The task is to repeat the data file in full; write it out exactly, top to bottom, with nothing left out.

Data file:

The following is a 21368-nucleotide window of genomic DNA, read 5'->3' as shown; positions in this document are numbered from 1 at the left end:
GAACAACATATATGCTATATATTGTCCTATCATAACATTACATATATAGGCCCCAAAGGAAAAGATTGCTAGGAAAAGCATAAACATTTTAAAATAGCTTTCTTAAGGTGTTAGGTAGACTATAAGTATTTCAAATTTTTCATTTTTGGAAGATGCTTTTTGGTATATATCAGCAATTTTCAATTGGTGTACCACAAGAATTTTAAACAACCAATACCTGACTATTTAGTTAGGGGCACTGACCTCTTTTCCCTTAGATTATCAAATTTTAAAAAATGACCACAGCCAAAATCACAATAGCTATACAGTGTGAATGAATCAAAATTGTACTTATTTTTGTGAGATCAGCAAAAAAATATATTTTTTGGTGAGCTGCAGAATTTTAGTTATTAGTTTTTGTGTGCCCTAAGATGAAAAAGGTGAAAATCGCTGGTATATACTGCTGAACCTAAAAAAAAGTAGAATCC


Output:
The following is a 21368-nucleotide window of genomic DNA, read 5'->3' as shown; positions in this document are numbered from 1 at the left end:
GAACAACATATATGCTATATATTGTCCTATCATAACATTACATATATAGGCCCCAAAGGAAAAGATTGCTAGGAAAAGCATAAACATTTTAAAATAGCTTTCTTAAGGTGTTAGGTAGACTATAAGTATTTCAAATTTTTCATTTTTGGAAGATGCTTTTTGGTATATATCAGCAATTTTCAATTGGTGTACCACAAGAATTTTAAACAACCAATACCTGACTATTTAGTTAGGGGCACTGACCTCTTTTCCCTTAGATTATCAAATTTTAAAAAATGACCACAGCCAAAATCACAATAGCTATACAGTGTGAATGAATCAAAATTGTACTTATTTTTGTGAGATCAGCAAAAAAATATATTTTTTGGTGAGCTGCAGAATTTTAGTTATTAGTTTTTGTGTGCCCTAAGATGAAAAAGGTGAAAATCGCTGGTATATACTGCTGAACCTAAAAAAAAGTAGAATCC